As the cool weather arrives, it’s time to get out your fall and winter footwear to see if your old favorites need repair or even replacement.
Think back to last season. Do you remember how you felt when wearing the boots that are sitting in your closet? Did those hiking boots turn out to be great or cause a whole lot of foot pain for you? What about the boots you wear for rain and snow or even fashion boots for dressier events?
With pre-season sales now in full swing, now’s the time to get new boots that will stand up to weather challenges and keep your feet comfortable from now until spring.
TIPS FOR THE RIGHT FIT
If you’re hard to fit, head to the shoe store first. Internet deals may be very tempting, but it’s virtually impossible to tell which styles will feel good and which will pinch in all the wrong places. If your favorite store sells online and locally, you can try several sizes on, then head home to take advantage of internet coupons and specials.
When trying on boots, be sure to wear the socks you’d normally wear with the style of boot you’re buying. Use cotton or wool socks with hikers or work boots, thinner socks or tights with dress boots.
To assure of a good fit, especially with lace-up hiking or work boots, remove laces first, then re-lace them, making sure to pull the laces snugly through each eyelet. There should be no slack in the laces near the toe area.
Afternoon or evening is the best time to try on new footwear, since your feet generally swell throughout the day. If brand-new boots fit perfectly first thing in the morning, they may be too tight by the time afternoon rolls around.
MAKE SURE THERE’S ROOM TO MOVE
Having enough toe room prevents your toes from banging into the front of the boot when going downhill and allows for natural foot swelling. Ideally, you want a snug fit through the ankle, heel, and forefoot, and plenty of toe room. To see if you have enough room, slide your foot forward so toes touch the front of the boot. In this position, you should be able to slide one finger behind your heel inside the boot.
People with wide feet often feel pain or numbness at the ball of the foot when wearing too-narrow boots. Many manufacturers carry wide widths to accommodate special sizes. It’s worth the search for a boot that will not cause pressure, since wearing overly tight boots and shoes can also contribute to corns and bunions.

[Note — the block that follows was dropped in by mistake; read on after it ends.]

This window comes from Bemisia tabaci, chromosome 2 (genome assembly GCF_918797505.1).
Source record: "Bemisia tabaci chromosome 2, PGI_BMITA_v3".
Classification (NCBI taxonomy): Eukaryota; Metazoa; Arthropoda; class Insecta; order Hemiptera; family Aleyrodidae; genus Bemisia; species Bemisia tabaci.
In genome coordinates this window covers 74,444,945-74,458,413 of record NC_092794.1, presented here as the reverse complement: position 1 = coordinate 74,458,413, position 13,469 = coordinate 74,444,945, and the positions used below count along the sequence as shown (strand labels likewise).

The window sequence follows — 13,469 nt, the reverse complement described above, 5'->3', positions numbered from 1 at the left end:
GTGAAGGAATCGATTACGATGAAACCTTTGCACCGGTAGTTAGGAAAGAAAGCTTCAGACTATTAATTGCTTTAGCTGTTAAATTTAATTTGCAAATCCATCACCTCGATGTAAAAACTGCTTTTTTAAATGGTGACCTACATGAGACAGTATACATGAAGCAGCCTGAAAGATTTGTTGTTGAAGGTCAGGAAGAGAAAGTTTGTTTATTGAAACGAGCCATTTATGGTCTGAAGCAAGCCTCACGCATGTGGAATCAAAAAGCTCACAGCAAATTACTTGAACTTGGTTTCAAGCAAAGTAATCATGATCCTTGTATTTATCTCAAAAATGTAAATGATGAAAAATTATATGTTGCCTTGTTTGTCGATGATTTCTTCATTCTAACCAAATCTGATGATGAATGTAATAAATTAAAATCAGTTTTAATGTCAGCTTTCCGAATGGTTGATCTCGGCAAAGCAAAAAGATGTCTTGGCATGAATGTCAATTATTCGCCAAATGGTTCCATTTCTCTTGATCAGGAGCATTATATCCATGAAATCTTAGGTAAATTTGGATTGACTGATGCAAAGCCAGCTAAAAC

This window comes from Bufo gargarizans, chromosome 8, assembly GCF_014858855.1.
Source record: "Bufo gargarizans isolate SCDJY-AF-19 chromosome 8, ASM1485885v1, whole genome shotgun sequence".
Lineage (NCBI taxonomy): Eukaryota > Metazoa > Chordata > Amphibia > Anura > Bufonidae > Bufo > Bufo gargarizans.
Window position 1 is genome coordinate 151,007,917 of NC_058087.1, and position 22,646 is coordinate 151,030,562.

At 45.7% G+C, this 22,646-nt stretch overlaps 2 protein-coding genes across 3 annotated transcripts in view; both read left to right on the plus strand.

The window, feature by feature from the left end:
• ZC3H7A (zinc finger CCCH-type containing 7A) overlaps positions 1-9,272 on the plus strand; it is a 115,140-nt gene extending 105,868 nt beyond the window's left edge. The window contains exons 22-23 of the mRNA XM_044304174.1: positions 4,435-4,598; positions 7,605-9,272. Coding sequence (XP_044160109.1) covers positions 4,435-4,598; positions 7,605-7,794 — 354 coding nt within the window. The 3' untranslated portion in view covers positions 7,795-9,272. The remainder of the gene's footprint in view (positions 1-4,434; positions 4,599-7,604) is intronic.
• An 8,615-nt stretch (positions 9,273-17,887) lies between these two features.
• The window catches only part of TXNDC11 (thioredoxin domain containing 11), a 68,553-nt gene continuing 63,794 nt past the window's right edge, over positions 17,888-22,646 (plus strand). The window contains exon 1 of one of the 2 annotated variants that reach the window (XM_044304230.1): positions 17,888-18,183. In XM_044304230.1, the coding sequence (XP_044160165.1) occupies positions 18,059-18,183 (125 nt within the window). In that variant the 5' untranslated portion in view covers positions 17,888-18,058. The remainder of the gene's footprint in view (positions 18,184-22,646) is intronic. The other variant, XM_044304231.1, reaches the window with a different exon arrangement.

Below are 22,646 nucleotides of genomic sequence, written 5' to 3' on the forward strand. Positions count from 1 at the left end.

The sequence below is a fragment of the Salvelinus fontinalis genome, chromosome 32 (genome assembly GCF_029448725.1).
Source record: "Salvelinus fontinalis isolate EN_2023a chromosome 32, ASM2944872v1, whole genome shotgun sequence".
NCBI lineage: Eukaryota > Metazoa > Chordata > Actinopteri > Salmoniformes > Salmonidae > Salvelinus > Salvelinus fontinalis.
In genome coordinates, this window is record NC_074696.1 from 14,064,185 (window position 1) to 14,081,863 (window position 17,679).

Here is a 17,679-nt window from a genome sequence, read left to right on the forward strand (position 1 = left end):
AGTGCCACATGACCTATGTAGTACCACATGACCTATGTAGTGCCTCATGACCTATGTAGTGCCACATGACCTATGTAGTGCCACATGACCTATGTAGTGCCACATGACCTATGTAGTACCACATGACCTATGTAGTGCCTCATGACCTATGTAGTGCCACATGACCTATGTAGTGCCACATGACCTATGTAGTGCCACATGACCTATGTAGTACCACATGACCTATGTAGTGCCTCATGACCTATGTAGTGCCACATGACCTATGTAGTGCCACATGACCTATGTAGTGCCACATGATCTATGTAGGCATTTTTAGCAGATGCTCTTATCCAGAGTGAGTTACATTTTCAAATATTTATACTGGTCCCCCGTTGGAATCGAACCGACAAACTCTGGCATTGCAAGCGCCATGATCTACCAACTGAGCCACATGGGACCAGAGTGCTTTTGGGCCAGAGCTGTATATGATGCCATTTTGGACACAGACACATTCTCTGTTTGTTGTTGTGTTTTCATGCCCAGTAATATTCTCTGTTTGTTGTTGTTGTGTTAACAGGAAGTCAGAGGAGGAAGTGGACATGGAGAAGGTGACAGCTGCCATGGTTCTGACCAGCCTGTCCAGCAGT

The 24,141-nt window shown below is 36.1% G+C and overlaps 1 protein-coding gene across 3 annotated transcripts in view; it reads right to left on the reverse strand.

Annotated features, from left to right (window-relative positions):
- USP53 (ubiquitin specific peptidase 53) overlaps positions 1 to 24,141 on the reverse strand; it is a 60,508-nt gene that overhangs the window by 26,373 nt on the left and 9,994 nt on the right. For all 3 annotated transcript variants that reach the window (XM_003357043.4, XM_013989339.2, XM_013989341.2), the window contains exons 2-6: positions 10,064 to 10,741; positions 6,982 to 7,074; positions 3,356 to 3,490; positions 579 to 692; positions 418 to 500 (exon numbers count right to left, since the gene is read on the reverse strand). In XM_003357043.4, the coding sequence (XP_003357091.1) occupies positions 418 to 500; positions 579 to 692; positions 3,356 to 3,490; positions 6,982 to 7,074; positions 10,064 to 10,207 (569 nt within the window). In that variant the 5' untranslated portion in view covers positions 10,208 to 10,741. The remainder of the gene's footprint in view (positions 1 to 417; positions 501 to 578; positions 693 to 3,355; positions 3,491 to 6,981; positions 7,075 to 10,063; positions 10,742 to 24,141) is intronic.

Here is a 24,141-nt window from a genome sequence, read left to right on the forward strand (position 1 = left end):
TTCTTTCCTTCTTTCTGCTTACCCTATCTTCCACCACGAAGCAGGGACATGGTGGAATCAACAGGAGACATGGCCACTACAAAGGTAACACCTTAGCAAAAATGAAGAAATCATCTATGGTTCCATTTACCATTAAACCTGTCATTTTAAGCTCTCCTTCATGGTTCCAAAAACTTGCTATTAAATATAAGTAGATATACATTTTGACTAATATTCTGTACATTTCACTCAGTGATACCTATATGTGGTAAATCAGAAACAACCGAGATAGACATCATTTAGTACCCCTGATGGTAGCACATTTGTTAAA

If you’re buying new hiking boots but you’re not accustomed to wearing them, you may find the tops of the boots feel restrictive on your lower shins just above the ankles. Usually this goes away after the boots break in. During the break-in process, you can skip lacing the top set of eyelets or leave the straps a little looser. This also allows for more forward flex when you walk.
LOVE DOESN’T HAVE TO HURT
An estimated 63% of Americans live with constant foot pain and most of them believe this pain is actually normal!
Of course, it doesn’t have to be that way. Choosing the right boots and shoes for your foot shape and size is a crucial step in preventing foot issues and the pain that comes with them. Podiatrists agree that ill-fitting shoes contribute to corns, bunions, hammertoes and other maladies that can require surgery if not corrected early.
QUESTIONS ABOUT BOOT FIT AND FOOT CARE? ASK DR. WACHTEL
When it comes to understanding how to prevent foot problems over a lifetime, Dr. Jeffrey Wachtel is your best resource. Dr. Wachtel can answer your questions about foot pain and other symptoms, the right footwear for your particular size and shape of foot and the best way to deal with potential problems.
If your feet hurt or you’re struggling with a particular issue, call our Lansdale office now to schedule a convenient appointment.